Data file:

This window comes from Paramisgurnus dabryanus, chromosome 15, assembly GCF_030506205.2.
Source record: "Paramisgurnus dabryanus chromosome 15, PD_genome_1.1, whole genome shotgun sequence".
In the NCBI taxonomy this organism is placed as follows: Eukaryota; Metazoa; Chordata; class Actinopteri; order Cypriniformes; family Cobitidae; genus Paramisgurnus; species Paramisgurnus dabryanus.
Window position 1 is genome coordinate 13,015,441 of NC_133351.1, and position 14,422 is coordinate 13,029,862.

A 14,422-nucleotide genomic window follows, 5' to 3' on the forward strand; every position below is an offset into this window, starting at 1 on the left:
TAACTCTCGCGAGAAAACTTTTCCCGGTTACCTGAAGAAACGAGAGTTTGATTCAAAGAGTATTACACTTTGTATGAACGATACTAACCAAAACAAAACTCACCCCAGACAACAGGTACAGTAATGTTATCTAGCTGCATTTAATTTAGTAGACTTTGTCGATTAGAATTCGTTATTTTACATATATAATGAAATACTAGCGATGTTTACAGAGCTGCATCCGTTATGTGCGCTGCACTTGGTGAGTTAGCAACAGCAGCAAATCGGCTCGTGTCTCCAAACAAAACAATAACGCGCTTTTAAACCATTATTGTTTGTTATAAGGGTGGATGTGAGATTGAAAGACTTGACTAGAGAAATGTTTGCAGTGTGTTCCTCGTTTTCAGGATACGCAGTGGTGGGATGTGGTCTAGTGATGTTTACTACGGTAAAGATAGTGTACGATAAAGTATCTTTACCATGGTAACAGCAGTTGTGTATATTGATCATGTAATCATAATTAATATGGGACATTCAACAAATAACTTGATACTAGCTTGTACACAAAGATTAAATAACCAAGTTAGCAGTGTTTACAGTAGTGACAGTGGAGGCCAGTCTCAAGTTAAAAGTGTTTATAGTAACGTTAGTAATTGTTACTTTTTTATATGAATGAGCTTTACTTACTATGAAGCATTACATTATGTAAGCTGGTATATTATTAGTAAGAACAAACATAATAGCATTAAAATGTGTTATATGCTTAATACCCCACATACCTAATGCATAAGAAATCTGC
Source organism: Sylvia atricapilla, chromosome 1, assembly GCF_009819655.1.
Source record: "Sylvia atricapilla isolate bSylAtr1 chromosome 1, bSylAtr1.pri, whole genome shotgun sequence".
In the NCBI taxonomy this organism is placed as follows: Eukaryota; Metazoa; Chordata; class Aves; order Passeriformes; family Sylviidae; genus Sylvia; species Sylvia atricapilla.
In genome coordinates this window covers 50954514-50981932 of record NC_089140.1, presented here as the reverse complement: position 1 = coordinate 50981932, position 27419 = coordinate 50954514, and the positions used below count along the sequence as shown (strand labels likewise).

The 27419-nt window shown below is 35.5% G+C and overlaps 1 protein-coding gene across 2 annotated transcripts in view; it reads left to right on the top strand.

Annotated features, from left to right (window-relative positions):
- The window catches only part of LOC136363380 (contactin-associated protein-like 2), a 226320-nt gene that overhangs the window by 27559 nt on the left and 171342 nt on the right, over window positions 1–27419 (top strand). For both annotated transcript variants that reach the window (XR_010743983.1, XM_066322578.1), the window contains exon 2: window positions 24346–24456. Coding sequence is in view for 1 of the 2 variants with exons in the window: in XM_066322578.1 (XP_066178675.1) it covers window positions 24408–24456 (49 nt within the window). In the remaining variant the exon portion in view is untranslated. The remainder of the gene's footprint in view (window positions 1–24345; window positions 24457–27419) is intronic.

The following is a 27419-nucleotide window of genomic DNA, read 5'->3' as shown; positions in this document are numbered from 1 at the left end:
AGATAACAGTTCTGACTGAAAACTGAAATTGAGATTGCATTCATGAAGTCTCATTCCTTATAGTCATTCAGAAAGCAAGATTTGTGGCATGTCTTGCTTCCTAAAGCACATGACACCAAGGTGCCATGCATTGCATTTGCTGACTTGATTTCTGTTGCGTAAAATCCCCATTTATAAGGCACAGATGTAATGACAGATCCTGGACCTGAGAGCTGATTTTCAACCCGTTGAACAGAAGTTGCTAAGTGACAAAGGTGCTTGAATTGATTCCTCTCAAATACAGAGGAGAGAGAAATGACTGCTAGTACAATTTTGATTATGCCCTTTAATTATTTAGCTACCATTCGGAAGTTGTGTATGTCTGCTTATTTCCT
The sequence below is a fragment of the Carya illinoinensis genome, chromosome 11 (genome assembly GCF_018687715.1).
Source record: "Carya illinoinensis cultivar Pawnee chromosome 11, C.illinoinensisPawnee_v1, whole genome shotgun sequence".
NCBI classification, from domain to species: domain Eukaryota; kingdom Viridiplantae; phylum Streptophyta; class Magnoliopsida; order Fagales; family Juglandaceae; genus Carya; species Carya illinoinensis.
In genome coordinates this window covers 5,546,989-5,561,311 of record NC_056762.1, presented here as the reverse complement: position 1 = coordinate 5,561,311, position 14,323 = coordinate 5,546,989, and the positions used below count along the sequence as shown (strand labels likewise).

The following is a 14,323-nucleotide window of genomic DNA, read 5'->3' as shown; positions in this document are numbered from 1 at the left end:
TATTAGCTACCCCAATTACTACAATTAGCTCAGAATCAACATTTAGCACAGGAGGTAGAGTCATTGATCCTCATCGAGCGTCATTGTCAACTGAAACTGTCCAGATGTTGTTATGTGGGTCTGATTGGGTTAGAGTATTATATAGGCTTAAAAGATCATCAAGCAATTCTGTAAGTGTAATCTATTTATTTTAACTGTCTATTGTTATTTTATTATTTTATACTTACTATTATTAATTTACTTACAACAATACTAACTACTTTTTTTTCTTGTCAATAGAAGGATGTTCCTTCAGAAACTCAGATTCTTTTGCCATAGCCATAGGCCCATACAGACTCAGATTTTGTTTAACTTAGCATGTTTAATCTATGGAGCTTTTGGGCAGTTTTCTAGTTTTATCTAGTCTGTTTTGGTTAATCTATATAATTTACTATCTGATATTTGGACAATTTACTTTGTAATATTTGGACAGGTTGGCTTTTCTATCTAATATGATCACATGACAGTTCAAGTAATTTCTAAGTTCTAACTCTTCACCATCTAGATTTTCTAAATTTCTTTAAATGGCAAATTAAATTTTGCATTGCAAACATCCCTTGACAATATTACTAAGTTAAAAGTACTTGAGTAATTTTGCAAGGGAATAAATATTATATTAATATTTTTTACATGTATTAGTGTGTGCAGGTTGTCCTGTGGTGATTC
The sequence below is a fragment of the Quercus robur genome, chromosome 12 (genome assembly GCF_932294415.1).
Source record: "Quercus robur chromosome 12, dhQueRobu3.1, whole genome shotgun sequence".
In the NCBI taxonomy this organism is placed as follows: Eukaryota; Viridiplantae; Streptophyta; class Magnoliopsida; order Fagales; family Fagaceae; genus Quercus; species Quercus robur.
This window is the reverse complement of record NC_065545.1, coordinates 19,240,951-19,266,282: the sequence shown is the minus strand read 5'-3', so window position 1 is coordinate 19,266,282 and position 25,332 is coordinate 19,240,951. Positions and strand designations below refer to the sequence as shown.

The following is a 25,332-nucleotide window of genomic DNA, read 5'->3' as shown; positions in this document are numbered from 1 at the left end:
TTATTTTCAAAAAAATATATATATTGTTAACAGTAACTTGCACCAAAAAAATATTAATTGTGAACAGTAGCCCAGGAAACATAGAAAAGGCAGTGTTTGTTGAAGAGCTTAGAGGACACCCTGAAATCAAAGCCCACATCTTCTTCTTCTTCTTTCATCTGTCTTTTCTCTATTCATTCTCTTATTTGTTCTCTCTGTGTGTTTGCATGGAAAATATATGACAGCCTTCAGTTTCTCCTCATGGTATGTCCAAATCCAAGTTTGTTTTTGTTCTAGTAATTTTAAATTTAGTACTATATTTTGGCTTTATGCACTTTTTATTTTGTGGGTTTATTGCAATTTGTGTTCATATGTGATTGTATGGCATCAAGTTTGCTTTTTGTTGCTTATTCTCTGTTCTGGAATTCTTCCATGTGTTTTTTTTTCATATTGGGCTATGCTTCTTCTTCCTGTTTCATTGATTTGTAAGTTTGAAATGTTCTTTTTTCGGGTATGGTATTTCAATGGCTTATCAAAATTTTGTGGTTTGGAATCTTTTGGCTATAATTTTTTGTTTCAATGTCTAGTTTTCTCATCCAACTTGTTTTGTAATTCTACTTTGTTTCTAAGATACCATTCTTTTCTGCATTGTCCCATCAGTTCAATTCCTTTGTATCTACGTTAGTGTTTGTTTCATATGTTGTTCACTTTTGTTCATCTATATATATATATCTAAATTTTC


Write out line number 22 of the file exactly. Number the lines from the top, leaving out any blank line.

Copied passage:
The sequence below is a fragment of the Quercus robur genome, chromosome 12 (genome assembly GCF_932294415.1).